His name is feted everywhere,
At each utterance a cheer,
His famous feasts were more a fair,
Frivolous & full of beer,
But… one turns sour, from her own chair
Mordred drags Guinevere,
For she had sleighted him, she’d diss’d his youth,
Forgetting that he knew her sordid truth.
’How dare you wench, think ill of me,
When ye hath stoop’d so low,’
“Now I shall be thine enemy,”
Pipes Arthur, “So, son, go,
Before love’s angers steal my mind to deal thy mortal blow.”
The Rot of Medrawt
As when one’s cap blocks out the cloudless sun,
But ‘neath the peak its reflection shimmers
On mirror’s waves, & eyes, now unopen,
Fill with orange light in rapid glimmers;
When dangers hoard,
Signs seen on every side,
Alas by minds ignored ballooning with ill pride.
King Arthur reign’d nigh twenty years
Within his mighty bubble,
Dishearing Guinevere’s sad tears
For true love under rubble,
So when the grave crisis appears
Arthur sens’d no trouble,
But as to dust all creatures must return,
Old enmities & rivalries shall burn.
Now is the chance, Medrawt, the worm,
Meets land-hungry Angles,
”Force strong & firm must end the term
Of his constant wrangles –
Then with his death see how swift ties of loyalties untangles!”
The Battle of Camlann
The best part of two hundred thousand men
Have come to share this dreich & dreary space,
A floating moor above Dunnichen glen,
The hunter & the hunted at the chase;
Dividing men three-fold,
“Sire, is that very wise?” “Sir Kai, do as ye’re told.”
Young Merlin sat above the scene
From Rheged he had wandered,
At bardic school, barely nineteen,
On poetry had ponder’d,
Oer murder ghastly & obscene
Somebody had blunder’d,
For Arthur was failing his final test,
This mad, dim, weird, grim battle of the West.
Mordred espies his ‘family,’
His heart-beat scenting blood,
Cross combat he, bearbeitely,
Ghosted beneath his hood,
Then shook a knife thro’ Arthur’s ribs & dropp’d him where he stood.
The Death of Arthur
What good a kingdom when a life force fades?
What use are riches when your end is near?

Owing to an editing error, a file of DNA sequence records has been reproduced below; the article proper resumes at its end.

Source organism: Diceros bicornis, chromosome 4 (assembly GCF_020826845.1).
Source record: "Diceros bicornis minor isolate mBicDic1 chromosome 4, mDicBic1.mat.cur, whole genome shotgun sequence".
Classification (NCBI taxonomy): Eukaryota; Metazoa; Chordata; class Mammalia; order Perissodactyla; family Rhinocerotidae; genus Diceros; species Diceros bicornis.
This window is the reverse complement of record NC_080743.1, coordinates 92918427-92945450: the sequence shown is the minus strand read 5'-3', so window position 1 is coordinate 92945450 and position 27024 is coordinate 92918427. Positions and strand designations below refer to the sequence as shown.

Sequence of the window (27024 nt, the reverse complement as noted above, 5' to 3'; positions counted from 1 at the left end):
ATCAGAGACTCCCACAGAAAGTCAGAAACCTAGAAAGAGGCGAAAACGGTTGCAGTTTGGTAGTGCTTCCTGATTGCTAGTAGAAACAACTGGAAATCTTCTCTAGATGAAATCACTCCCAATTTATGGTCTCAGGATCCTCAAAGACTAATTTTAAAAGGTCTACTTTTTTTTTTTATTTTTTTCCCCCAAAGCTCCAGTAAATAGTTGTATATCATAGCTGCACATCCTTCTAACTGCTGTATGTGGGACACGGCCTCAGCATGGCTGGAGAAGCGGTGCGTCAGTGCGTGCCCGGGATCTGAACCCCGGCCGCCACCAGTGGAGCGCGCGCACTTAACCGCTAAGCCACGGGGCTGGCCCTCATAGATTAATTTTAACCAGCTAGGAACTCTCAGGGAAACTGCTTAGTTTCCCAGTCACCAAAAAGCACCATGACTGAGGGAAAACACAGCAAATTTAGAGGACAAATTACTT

What help is power when we join the shades?
What use remorse when one can shed no tear?
Death, dark & dread,
Lay cold bones upon him,
So very nearly dead, light winch’d in ever dim.
As gravity dictates our end,
When precipices crumble,
”Sir Bedevere,” he gasp’d, “Old friend,”
Throat horsey, hoar & humble,
”My blade with thee I do intend,
Do not fudge or fumble,
But in that lake o’er there it ye must throw,
Never let it be clutch’d by Saxon foe.
For while it stays unhidden there
Our souls they shall not rule…”
A gulp of air, an angel stare,
Beard spittl’d in red-drool,
King Arthur dies, his famous blade lobb’d in that flaming pool
Arthur the Legend
The blood-red western dulls the day of charms,
Across this charr’d & melancholy waste
Of sever’d heads cradl’d by lopp’d-off arms,
The dead are heap’d up in a scowling haste;
These cairns of stones
Shall hide the rotting scent
Of flesh dripping from bones… legs broken, sprawl’d & bent.
King Arthur’s corpse a better grave
On the isle of apples found,
Morgan le Fay her brother gave
A fair sleep, tho’ in the mound
Him still the bravest of the brave,
Whose legends long shall sound –
Sarcophagus forgotten by the Celt
As safe, to western mountains, they woulld melt,
Where wide across the mighty vale
Of vast eternity,
Oer neaps & ale they’ll tell a tayle
Of ancyent chivalry
Of how a bastard’s fist bested Henghists’ hegemony!